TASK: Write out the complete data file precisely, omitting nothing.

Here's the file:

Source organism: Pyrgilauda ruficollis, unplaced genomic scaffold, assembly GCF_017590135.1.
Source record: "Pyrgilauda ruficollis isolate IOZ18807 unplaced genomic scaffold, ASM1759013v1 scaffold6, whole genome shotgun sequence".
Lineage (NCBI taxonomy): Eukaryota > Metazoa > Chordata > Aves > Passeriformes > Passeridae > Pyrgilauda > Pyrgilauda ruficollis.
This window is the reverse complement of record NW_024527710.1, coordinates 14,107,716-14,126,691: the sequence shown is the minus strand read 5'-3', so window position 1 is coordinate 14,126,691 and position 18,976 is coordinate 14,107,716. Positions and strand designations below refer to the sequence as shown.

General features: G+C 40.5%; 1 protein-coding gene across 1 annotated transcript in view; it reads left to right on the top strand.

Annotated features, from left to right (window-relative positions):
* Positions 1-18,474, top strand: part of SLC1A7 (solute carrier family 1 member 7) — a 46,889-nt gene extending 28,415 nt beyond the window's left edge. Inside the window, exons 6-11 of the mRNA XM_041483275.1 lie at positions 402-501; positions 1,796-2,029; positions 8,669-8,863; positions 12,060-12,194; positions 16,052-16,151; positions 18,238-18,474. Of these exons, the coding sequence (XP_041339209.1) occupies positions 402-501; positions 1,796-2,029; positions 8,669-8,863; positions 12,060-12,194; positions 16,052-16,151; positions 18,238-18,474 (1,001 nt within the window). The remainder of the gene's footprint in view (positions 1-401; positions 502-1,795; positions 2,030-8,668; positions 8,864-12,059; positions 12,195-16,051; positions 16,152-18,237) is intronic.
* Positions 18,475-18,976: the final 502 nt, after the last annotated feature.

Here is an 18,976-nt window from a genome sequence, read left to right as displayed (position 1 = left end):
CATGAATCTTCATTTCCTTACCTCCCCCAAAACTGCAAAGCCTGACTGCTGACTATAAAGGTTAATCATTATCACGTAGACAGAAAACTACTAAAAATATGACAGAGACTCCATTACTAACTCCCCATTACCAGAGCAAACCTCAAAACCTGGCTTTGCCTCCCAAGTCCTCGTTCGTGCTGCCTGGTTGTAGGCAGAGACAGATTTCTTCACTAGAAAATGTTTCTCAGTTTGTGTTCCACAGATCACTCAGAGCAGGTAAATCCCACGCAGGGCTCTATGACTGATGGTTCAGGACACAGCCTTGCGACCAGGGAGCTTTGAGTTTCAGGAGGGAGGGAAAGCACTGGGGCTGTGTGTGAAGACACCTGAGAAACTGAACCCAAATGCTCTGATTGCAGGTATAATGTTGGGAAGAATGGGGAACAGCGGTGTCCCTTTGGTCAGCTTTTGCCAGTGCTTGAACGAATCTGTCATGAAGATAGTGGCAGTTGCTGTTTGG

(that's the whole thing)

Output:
Source organism: Pyrgilauda ruficollis, unplaced genomic scaffold, assembly GCF_017590135.1.
Source record: "Pyrgilauda ruficollis isolate IOZ18807 unplaced genomic scaffold, ASM1759013v1 scaffold6, whole genome shotgun sequence".
Lineage (NCBI taxonomy): Eukaryota > Metazoa > Chordata > Aves > Passeriformes > Passeridae > Pyrgilauda > Pyrgilauda ruficollis.
This window is the reverse complement of record NW_024527710.1, coordinates 14,107,716-14,126,691: the sequence shown is the minus strand read 5'-3', so window position 1 is coordinate 14,126,691 and position 18,976 is coordinate 14,107,716. Positions and strand designations below refer to the sequence as shown.

General features: G+C 40.5%; 1 protein-coding gene across 1 annotated transcript in view; it reads left to right on the top strand.

Annotated features, from left to right (window-relative positions):
* Positions 1-18,474, top strand: part of SLC1A7 (solute carrier family 1 member 7) — a 46,889-nt gene extending 28,415 nt beyond the window's left edge. Inside the window, exons 6-11 of the mRNA XM_041483275.1 lie at positions 402-501; positions 1,796-2,029; positions 8,669-8,863; positions 12,060-12,194; positions 16,052-16,151; positions 18,238-18,474. Of these exons, the coding sequence (XP_041339209.1) occupies positions 402-501; positions 1,796-2,029; positions 8,669-8,863; positions 12,060-12,194; positions 16,052-16,151; positions 18,238-18,474 (1,001 nt within the window). The remainder of the gene's footprint in view (positions 1-401; positions 502-1,795; positions 2,030-8,668; positions 8,864-12,059; positions 12,195-16,051; positions 16,152-18,237) is intronic.
* Positions 18,475-18,976: the final 502 nt, after the last annotated feature.

Here is an 18,976-nt window from a genome sequence, read left to right as displayed (position 1 = left end):
CATGAATCTTCATTTCCTTACCTCCCCCAAAACTGCAAAGCCTGACTGCTGACTATAAAGGTTAATCATTATCACGTAGACAGAAAACTACTAAAAATATGACAGAGACTCCATTACTAACTCCCCATTACCAGAGCAAACCTCAAAACCTGGCTTTGCCTCCCAAGTCCTCGTTCGTGCTGCCTGGTTGTAGGCAGAGACAGATTTCTTCACTAGAAAATGTTTCTCAGTTTGTGTTCCACAGATCACTCAGAGCAGGTAAATCCCACGCAGGGCTCTATGACTGATGGTTCAGGACACAGCCTTGCGACCAGGGAGCTTTGAGTTTCAGGAGGGAGGGAAAGCACTGGGGCTGTGTGTGAAGACACCTGAGAAACTGAACCCAAATGCTCTGATTGCAGGTATAATGTTGGGAAGAATGGGGAACAGCGGTGTCCCTTTGGTCAGCTTTTGCCAGTGCTTGAACGAATCTGTCATGAAGATAGTGGCAGTTGCTGTTTGG